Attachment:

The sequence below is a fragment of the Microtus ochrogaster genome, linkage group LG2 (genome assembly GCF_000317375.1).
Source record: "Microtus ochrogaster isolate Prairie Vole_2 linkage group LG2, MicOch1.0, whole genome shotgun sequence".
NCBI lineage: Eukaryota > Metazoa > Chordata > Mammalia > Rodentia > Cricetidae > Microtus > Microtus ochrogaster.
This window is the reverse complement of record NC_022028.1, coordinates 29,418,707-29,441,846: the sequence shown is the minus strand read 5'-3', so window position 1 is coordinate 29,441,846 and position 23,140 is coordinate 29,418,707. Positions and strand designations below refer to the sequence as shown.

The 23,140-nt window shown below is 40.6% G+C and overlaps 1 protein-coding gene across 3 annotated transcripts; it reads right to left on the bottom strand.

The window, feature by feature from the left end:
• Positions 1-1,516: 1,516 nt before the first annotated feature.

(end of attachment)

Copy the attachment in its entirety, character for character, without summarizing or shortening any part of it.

The sequence below is a fragment of the Microtus ochrogaster genome, linkage group LG2 (genome assembly GCF_000317375.1).
Source record: "Microtus ochrogaster isolate Prairie Vole_2 linkage group LG2, MicOch1.0, whole genome shotgun sequence".
NCBI lineage: Eukaryota > Metazoa > Chordata > Mammalia > Rodentia > Cricetidae > Microtus > Microtus ochrogaster.
This window is the reverse complement of record NC_022028.1, coordinates 29,418,707-29,441,846: the sequence shown is the minus strand read 5'-3', so window position 1 is coordinate 29,441,846 and position 23,140 is coordinate 29,418,707. Positions and strand designations below refer to the sequence as shown.

The 23,140-nt window shown below is 40.6% G+C and overlaps 1 protein-coding gene across 3 annotated transcripts; it reads right to left on the bottom strand.

The window, feature by feature from the left end:
• Positions 1-1,516: 1,516 nt before the first annotated feature.